Question 1

By 2010 Mythica was self sufficient in wheat, which is used to make bread, cake and pastries. During the mid 20th Century Mythica was at war with its closest neighbours, Utopia and Atlantis, for over 10 years. After this war Mythica invested large amounts in developing its own agricultural sector, along with other industries. By 2008 some 10% of the Mythican population worked on the land, and 5% worked in wheat production. In 2015 the domestic demand and supply schedule was:

1000 400 100
2000 350 150
3000 300 200
4000 250 250
5000 200 300
6000 150 350
7000 100 400
8000 50 450

In 2006, Mythica joined with Utopia and Atlantis to form a ‘free trade’ area. Mythica started to import wheat from the other two countries, both of which have a comparative advantage in wheat production. During 2008 the free trade price of wheat from Utopia and Atlantis was $2,000 per tonne, irrespective of the quantity imported. This was clearly good for Mythican consumers. However, within 2 years imports of wheat rose and the domestic share of wheat sales fell.

By 2015 wheat farmers in Mythica had formed a union, opposed to wheat imports from Utopia and Atlantis. They argued that jobs were very closely related to the volume of sales –  for every 20m tonnes sold, 0.5m workers were employed.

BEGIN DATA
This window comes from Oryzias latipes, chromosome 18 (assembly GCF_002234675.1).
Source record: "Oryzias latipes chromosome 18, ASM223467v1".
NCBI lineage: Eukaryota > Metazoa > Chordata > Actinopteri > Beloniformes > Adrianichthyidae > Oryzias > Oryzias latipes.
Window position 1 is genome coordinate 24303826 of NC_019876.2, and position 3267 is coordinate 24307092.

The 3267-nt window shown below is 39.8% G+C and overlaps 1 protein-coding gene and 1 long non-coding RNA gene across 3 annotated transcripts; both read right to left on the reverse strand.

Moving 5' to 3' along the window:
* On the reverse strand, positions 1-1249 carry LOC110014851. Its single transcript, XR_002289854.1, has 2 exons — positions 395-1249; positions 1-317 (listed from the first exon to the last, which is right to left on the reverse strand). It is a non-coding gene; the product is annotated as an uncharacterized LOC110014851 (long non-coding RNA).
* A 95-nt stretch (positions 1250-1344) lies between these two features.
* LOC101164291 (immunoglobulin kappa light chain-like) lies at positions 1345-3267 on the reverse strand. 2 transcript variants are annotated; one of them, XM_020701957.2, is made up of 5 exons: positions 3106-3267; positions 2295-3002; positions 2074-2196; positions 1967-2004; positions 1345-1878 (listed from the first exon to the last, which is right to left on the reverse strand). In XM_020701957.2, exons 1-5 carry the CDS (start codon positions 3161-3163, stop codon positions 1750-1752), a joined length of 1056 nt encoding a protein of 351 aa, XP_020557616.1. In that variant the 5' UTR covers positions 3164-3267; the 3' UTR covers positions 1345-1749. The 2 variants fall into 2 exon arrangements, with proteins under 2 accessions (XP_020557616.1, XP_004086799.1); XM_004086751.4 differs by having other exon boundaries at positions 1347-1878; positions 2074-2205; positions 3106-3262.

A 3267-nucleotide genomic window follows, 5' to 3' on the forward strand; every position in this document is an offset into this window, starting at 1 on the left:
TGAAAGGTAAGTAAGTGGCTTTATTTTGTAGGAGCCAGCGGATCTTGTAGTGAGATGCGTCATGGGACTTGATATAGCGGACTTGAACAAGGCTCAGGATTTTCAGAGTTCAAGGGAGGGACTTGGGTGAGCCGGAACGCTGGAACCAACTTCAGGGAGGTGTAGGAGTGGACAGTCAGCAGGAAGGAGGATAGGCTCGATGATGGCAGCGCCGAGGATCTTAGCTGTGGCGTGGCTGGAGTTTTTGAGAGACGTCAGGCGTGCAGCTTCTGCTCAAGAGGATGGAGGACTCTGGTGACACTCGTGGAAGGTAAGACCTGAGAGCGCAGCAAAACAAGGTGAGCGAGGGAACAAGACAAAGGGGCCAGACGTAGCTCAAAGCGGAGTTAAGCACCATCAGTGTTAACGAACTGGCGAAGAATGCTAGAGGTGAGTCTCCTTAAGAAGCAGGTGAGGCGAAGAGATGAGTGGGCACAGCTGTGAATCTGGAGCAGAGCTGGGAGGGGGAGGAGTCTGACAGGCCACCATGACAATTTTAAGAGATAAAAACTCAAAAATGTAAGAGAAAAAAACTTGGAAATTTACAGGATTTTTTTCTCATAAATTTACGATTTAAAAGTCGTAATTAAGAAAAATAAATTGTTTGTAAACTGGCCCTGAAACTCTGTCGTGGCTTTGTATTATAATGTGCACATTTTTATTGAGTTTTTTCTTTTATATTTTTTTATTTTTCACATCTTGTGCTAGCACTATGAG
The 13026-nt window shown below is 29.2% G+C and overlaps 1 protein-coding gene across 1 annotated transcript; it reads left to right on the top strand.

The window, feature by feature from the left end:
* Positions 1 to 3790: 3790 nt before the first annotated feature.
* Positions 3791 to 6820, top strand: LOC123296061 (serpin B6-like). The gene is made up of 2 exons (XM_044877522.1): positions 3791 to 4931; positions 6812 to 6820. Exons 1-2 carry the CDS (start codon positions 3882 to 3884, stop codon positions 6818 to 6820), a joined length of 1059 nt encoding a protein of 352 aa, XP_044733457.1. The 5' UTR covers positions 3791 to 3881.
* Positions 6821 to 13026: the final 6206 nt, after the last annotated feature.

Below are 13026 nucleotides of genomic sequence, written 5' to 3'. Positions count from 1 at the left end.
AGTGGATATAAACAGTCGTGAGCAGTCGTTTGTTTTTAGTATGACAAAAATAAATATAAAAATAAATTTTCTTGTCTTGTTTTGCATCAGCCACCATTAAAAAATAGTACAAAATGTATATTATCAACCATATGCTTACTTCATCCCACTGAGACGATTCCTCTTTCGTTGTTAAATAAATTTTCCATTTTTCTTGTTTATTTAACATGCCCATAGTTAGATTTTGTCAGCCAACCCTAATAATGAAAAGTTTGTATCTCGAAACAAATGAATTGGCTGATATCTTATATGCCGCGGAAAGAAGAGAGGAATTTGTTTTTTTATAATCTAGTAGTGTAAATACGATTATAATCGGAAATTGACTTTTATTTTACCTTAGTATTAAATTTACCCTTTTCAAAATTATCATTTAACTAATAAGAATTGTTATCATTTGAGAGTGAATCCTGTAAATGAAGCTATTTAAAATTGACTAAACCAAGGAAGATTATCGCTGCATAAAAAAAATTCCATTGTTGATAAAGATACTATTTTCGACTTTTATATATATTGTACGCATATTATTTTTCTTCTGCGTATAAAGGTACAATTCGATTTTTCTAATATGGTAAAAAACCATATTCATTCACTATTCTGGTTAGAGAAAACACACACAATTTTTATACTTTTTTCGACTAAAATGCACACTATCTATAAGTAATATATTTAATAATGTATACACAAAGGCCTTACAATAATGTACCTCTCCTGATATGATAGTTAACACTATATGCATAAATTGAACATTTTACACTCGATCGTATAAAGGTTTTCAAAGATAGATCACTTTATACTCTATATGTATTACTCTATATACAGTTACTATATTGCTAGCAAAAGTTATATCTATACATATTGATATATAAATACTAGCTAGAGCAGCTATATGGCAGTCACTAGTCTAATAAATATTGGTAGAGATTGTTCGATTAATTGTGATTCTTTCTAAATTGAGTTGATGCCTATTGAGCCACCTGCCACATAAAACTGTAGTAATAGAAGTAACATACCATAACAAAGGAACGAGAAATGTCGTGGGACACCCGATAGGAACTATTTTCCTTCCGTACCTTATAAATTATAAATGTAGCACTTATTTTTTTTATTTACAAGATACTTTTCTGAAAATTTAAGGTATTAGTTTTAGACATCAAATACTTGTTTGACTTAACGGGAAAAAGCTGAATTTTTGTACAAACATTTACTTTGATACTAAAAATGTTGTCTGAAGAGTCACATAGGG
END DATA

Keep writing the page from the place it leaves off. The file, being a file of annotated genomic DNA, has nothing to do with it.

The farmers went to the Mythican parliament to argue that tariffs should be imposed on all imports. Parliament agreed to implement a $1,000 per tonne tariff, after farmers threatened to go on strike.

Draw an accurate graph to show:

  1. The self-sufficient price of wheat.
  2. The free trade price of wheat, and the relative share of imports and domestic production.
  3. The price after the tariff, along with the (new) relative shares of imports and domestic production.
  4. The effect of the tariff on Mythica’s economic welfare.

Write a general conclusion advising the Mythican Parliament of the alternatives it faces, with a recommendation about its trade with Utopia and Atlantis.

Question 2

Data question

‘..Last year, it was a battle over bras. Now, it’s ‘shoe wars’, as the European Union imposes new tariffs on imported leather shoes from China and Vietnam, starting on Friday.

Retailers are warning that shoe prices in the UK